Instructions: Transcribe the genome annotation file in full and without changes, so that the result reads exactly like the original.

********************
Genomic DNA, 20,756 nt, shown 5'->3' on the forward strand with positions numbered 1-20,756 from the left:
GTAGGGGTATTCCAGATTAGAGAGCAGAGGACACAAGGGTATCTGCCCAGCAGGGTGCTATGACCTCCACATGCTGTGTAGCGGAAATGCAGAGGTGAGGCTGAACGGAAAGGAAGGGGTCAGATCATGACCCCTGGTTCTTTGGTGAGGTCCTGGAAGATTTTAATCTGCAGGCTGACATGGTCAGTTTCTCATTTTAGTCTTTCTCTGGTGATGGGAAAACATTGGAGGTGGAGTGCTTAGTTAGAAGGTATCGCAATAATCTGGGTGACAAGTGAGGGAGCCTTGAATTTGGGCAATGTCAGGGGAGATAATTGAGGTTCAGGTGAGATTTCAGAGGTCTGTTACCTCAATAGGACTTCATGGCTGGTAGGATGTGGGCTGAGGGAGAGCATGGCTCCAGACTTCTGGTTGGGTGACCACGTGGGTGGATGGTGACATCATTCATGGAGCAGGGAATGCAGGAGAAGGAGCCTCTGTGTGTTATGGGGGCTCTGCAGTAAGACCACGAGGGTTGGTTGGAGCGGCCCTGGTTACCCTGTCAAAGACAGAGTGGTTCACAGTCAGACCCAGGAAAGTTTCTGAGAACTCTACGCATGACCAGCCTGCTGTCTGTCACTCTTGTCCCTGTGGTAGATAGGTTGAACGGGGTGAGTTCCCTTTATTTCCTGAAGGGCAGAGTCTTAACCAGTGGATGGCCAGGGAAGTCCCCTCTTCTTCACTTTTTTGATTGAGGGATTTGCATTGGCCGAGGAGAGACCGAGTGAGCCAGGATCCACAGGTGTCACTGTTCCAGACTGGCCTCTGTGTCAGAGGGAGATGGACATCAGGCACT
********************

Genomic DNA, 20,756 nt, shown 5'->3' on the forward strand with positions numbered 1-20,756 from the left:
GTAGGGGTATTCCAGATTAGAGAGCAGAGGACACAAGGGTATCTGCCCAGCAGGGTGCTATGACCTCCACATGCTGTGTAGCGGAAATGCAGAGGTGAGGCTGAACGGAAAGGAAGGGGTCAGATCATGACCCCTGGTTCTTTGGTGAGGTCCTGGAAGATTTTAATCTGCAGGCTGACATGGTCAGTTTCTCATTTTAGTCTTTCTCTGGTGATGGGAAAACATTGGAGGTGGAGTGCTTAGTTAGAAGGTATCGCAATAATCTGGGTGACAAGTGAGGGAGCCTTGAATTTGGGCAATGTCAGGGGAGATAATTGAGGTTCAGGTGAGATTTCAGAGGTCTGTTACCTCAATAGGACTTCATGGCTGGTAGGATGTGGGCTGAGGGAGAGCATGGCTCCAGACTTCTGGTTGGGTGACCACGTGGGTGGATGGTGACATCATTCATGGAGCAGGGAATGCAGGAGAAGGAGCCTCTGTGTGTTATGGGGGCTCTGCAGTAAGACCACGAGGGTTGGTTGGAGCGGCCCTGGTTACCCTGTCAAAGACAGAGTGGTTCACAGTCAGACCCAGGAAAGTTTCTGAGAACTCTACGCATGACCAGCCTGCTGTCTGTCACTCTTGTCCCTGTGGTAGATAGGTTGAACGGGGTGAGTTCCCTTTATTTCCTGAAGGGCAGAGTCTTAACCAGTGGATGGCCAGGGAAGTCCCCTCTTCTTCACTTTTTTGATTGAGGGATTTGCATTGGCCGAGGAGAGACCGAGTGAGCCAGGATCCACAGGTGTCACTGTTCCAGACTGGCCTCTGTGTCAGAGGGAGATGGACATCAGGCACT